Need Space For Your Horses? How To Design A Safe And Comfortable Shelter
If you're going to build a run-in shelter for your horses, take steps to get the project done right. Your horses might not spend much time in the shelters. But, when they do, you want to make sure that the surroundings provide a safe and comfortable setting. Here are four steps to take when designing a shelter for your horses.
Choose the Right Spot
Now that you're designing the run-in shelter for your horse, make sure you choose the right location. You might think that any location on your property will suit the run-in shelter, but that's not the case. There are actually a few things you'll need to consider when choosing the building site for your new horse shelter. First, choose a location that's visible from multiple angles. That way, you can keep an eye on your horses from wherever you are on the property. Second, choose a location that has the right elevation. That way, the shelter won't flood during the rainy season.
Ensure Adequate Airflow
When it comes to designing a run-in shelter for your horses, it's important that you ensure adequate airflow. Your horses will need plenty of ventilation while they're inside the shelter. One way to ensure adequate airflow is to include at least one window in the shelter. Choosing a three-sided design will also ensure plenty of airflow into the shelter. Adequate airflow will help to keep the ammonia odor under control. It will also help to prevent overheating on hot summer days.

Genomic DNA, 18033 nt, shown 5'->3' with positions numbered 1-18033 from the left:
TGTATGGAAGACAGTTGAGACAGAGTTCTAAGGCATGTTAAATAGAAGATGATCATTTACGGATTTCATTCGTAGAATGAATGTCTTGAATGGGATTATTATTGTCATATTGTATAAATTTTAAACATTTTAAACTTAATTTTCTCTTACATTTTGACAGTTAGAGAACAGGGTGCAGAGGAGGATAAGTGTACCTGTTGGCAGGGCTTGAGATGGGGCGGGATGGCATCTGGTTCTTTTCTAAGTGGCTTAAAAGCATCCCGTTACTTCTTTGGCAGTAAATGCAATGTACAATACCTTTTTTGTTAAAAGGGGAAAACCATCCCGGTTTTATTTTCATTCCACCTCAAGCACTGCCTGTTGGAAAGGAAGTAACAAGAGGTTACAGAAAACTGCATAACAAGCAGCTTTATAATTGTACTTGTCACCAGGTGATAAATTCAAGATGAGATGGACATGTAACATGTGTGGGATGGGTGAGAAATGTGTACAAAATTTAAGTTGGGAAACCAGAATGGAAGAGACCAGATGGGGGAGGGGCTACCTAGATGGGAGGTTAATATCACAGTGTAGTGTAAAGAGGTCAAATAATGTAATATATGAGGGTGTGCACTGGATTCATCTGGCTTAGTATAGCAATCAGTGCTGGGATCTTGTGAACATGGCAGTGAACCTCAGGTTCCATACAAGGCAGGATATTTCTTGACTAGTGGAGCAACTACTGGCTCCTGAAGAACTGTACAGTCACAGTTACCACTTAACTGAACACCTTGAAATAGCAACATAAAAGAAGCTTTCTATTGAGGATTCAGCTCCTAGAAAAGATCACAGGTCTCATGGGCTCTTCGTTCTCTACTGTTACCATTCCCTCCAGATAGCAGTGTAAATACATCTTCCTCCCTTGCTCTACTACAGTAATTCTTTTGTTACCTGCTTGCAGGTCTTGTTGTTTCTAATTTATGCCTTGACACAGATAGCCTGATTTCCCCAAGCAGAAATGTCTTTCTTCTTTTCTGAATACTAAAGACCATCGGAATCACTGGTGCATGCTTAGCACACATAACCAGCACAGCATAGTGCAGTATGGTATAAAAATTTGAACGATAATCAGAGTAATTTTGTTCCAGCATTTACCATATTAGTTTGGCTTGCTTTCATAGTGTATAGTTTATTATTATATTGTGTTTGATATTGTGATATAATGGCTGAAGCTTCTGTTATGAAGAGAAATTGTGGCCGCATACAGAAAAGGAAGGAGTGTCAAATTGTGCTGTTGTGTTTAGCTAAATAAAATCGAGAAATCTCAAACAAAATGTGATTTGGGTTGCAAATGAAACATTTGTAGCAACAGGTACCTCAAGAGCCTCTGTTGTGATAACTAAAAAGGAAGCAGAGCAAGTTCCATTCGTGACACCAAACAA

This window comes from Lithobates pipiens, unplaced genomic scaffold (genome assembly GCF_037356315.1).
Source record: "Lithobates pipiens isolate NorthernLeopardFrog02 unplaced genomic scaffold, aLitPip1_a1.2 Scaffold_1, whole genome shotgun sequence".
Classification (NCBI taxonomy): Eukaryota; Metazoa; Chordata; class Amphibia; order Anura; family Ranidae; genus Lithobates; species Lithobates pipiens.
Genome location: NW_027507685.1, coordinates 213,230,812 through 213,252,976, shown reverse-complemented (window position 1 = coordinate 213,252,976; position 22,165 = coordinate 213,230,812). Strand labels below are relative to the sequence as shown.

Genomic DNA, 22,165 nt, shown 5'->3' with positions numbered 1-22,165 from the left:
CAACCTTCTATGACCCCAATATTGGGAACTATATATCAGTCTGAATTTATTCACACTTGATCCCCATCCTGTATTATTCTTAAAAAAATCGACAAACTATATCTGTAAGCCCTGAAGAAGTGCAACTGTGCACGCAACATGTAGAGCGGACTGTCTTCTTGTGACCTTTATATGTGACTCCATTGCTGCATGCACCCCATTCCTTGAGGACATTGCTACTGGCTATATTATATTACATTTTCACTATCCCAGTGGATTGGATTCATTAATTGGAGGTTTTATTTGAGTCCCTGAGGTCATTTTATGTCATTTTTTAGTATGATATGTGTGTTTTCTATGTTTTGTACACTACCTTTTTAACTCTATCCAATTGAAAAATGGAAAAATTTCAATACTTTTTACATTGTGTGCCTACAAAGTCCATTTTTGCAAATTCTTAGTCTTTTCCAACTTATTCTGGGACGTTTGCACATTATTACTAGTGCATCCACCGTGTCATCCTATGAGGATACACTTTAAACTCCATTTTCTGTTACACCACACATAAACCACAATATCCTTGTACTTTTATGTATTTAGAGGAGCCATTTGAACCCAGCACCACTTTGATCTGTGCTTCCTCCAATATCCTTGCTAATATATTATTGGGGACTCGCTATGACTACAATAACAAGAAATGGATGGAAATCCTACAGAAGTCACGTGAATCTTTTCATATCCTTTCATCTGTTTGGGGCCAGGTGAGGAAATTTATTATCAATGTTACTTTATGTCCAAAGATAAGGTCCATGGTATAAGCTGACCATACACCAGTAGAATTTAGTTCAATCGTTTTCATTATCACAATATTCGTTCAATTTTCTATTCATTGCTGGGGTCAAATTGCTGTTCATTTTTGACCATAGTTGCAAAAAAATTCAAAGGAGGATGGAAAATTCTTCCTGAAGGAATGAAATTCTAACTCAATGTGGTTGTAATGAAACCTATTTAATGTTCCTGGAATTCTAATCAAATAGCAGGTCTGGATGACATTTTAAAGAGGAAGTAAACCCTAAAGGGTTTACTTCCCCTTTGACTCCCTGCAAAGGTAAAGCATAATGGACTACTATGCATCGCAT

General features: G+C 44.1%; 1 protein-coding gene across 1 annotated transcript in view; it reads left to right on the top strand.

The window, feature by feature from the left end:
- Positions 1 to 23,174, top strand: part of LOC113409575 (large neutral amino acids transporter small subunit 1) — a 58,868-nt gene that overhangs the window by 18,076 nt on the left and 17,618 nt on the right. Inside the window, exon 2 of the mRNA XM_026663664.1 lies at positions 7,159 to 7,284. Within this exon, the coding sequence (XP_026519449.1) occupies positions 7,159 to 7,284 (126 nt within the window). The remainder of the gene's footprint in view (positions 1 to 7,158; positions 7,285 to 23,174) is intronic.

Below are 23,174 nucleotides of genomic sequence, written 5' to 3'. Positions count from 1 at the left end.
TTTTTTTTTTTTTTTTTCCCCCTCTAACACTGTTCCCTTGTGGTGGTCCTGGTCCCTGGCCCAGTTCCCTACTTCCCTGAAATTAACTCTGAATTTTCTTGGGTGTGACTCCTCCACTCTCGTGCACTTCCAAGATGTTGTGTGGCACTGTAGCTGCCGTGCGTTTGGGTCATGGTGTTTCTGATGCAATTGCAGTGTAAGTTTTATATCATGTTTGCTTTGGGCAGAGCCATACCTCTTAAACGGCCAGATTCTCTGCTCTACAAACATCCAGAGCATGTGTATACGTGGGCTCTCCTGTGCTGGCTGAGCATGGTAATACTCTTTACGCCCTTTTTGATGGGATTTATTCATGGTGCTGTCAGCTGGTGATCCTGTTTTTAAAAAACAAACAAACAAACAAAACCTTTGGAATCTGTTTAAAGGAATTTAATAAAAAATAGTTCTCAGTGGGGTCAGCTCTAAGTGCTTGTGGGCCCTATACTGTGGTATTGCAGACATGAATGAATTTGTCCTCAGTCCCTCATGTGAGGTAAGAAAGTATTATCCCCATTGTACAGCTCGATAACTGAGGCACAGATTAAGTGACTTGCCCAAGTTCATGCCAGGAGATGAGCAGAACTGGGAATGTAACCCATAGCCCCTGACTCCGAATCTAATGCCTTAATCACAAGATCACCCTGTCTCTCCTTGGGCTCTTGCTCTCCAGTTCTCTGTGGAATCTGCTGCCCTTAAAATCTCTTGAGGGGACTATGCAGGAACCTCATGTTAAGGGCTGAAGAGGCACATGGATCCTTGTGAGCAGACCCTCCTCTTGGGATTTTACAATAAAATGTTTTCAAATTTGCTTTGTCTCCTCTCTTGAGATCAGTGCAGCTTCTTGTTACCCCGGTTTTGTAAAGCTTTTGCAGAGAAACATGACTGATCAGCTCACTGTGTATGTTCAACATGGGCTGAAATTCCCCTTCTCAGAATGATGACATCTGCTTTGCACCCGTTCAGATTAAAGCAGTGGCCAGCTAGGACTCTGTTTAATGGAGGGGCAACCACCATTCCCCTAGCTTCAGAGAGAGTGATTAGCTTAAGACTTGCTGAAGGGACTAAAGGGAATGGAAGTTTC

Protect Against Injuries
If you're in the process of building a run-in shelter for your horse, take steps to ensure the structure will protect your horse against injuries. You might not realize this, but horses can suffer serious injuries if proper safety procedures are not followed during the construction of the run-in shelter. The most important thing you can do is design an entry that will prevent crowding. If the entrance is too big, your horses will try to squeeze through at the same time. Unfortunately, this can lead to injuries. To avoid injuries, design an entry point that will accommodate your horses without the risk of crowding.
Include Some Amenities
Finally, while you're in the process of designing your run-in horse shelter, don't forget to add some amenities. The first thing you'll want is electrical wiring. That way, you can add lighting to the shelter. Lighting is helpful for checking on your horses after dark. You should also consider adding water lines. That way, you have easy access to running water for the troughs.
Contact a horse shelter, such as Rarin' To Go Corrals, for more information.